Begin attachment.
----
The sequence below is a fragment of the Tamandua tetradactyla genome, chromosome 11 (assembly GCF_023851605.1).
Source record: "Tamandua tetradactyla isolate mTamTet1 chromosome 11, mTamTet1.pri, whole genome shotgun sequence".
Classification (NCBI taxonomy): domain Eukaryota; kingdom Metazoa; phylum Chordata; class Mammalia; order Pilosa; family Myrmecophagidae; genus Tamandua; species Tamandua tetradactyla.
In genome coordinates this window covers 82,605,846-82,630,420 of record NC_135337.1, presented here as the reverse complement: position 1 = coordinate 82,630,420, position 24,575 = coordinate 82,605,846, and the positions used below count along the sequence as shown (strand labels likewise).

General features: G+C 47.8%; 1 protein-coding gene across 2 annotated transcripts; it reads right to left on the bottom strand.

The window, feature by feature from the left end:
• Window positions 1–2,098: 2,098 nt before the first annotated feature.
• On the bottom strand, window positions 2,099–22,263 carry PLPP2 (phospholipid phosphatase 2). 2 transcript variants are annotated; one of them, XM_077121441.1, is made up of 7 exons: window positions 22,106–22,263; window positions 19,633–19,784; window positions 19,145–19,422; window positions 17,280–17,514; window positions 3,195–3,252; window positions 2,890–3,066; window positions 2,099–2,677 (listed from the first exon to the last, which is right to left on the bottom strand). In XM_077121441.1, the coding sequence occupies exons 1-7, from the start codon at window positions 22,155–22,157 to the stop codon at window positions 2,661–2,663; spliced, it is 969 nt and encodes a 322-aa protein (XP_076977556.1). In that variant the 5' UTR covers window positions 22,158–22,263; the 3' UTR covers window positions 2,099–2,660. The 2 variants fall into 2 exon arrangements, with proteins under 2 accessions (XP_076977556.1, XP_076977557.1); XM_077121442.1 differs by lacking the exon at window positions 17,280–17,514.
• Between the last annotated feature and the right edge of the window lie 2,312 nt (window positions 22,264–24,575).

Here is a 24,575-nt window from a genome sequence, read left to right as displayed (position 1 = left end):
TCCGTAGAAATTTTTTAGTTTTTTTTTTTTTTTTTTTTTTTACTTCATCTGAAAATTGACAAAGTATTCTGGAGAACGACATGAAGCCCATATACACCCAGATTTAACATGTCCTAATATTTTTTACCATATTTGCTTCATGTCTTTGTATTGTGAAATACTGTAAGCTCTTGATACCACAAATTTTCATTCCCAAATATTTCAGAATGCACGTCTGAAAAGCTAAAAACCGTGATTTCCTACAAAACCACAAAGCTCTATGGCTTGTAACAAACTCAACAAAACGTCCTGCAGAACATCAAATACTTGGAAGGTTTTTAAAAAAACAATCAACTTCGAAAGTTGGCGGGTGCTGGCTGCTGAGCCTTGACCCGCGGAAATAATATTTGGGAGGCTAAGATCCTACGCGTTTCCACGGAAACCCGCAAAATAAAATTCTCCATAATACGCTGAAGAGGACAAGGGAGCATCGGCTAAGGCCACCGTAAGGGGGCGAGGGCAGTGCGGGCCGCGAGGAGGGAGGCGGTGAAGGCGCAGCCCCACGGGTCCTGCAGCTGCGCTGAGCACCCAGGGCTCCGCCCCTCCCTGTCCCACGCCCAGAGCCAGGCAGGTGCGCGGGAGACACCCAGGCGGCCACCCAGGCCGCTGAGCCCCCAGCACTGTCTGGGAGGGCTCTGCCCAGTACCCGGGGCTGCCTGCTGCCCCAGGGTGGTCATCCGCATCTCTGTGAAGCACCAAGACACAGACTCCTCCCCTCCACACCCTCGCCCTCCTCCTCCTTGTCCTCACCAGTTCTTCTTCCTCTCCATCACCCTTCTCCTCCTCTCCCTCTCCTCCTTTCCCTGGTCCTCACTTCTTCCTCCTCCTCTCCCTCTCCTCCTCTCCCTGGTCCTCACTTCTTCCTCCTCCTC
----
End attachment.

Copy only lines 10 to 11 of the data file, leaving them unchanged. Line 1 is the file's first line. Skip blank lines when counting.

Here is a 24,575-nt window from a genome sequence, read left to right as displayed (position 1 = left end):
TCCGTAGAAATTTTTTAGTTTTTTTTTTTTTTTTTTTTTTTACTTCATCTGAAAATTGACAAAGTATTCTGGAGAACGACATGAAGCCCATATACACCCAGATTTAACATGTCCTAATATTTTTTACCATATTTGCTTCATGTCTTTGTATTGTGAAATACTGTAAGCTCTTGATACCACAAATTTTCATTCCCAAATATTTCAGAATGCACGTCTGAAAAGCTAAAAACCGTGATTTCCTACAAAACCACAAAGCTCTATGGCTTGTAACAAACTCAACAAAACGTCCTGCAGAACATCAAATACTTGGAAGGTTTTTAAAAAAACAATCAACTTCGAAAGTTGGCGGGTGCTGGCTGCTGAGCCTTGACCCGCGGAAATAATATTTGGGAGGCTAAGATCCTACGCGTTTCCACGGAAACCCGCAAAATAAAATTCTCCATAATACGCTGAAGAGGACAAGGGAGCATCGGCTAAGGCCACCGTAAGGGGGCGAGGGCAGTGCGGGCCGCGAGGAGGGAGGCGGTGAAGGCGCAGCCCCACGGGTCCTGCAGCTGCGCTGAGCACCCAGGGCTCCGCCCCTCCCTGTCCCACGCCCAGAGCCAGGCAGGTGCGCGGGAGACACCCAGGCGGCCACCCAGGCCGCTGAGCCCCCAGCACTGTCTGGGAGGGCTCTGCCCAGTACCCGGGGCTGCCTGCTGCCCCAGGGTGGTCATCCGCATCTCTGTGAAGCACCAAGACACAGACTCCTCCCCTCCACACCCTCGCCCTCCTCCTCCTTGTCCTCACCAGTTCTTCTTCCTCTCCATCACCCTTCTCCTCCTCTCCCTCTCCTCCTTTCCCTGGTCCTCACTTCTTCCTCCTCCTCTCCCTCTCCTCCTCTCCCTGGTCCTCACTTCTTCCTCCTCCTC